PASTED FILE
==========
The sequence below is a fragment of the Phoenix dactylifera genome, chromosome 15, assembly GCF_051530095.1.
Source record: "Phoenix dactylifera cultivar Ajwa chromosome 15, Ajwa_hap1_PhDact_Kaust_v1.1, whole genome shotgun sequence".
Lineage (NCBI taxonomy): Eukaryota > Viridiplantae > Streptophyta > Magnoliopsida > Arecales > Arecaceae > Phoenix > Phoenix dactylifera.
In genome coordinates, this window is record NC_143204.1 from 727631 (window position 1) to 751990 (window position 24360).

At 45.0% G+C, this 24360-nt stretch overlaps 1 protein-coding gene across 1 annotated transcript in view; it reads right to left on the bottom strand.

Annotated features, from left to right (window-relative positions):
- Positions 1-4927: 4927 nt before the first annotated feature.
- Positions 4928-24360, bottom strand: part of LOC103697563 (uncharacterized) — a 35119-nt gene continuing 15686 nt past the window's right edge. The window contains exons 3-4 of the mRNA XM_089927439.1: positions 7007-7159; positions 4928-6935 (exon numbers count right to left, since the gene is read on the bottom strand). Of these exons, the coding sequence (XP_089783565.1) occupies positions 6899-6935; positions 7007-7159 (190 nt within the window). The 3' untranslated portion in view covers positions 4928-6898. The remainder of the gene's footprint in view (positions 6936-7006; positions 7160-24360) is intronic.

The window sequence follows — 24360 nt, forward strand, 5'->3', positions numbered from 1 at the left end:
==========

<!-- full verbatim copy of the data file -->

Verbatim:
The sequence below is a fragment of the Phoenix dactylifera genome, chromosome 15, assembly GCF_051530095.1.
Source record: "Phoenix dactylifera cultivar Ajwa chromosome 15, Ajwa_hap1_PhDact_Kaust_v1.1, whole genome shotgun sequence".
Lineage (NCBI taxonomy): Eukaryota > Viridiplantae > Streptophyta > Magnoliopsida > Arecales > Arecaceae > Phoenix > Phoenix dactylifera.
In genome coordinates, this window is record NC_143204.1 from 727631 (window position 1) to 751990 (window position 24360).

At 45.0% G+C, this 24360-nt stretch overlaps 1 protein-coding gene across 1 annotated transcript in view; it reads right to left on the bottom strand.

Annotated features, from left to right (window-relative positions):
- Positions 1-4927: 4927 nt before the first annotated feature.
- Positions 4928-24360, bottom strand: part of LOC103697563 (uncharacterized) — a 35119-nt gene continuing 15686 nt past the window's right edge. The window contains exons 3-4 of the mRNA XM_089927439.1: positions 7007-7159; positions 4928-6935 (exon numbers count right to left, since the gene is read on the bottom strand). Of these exons, the coding sequence (XP_089783565.1) occupies positions 6899-6935; positions 7007-7159 (190 nt within the window). The 3' untranslated portion in view covers positions 4928-6898. The remainder of the gene's footprint in view (positions 6936-7006; positions 7160-24360) is intronic.

The window sequence follows — 24360 nt, forward strand, 5'->3', positions numbered from 1 at the left end: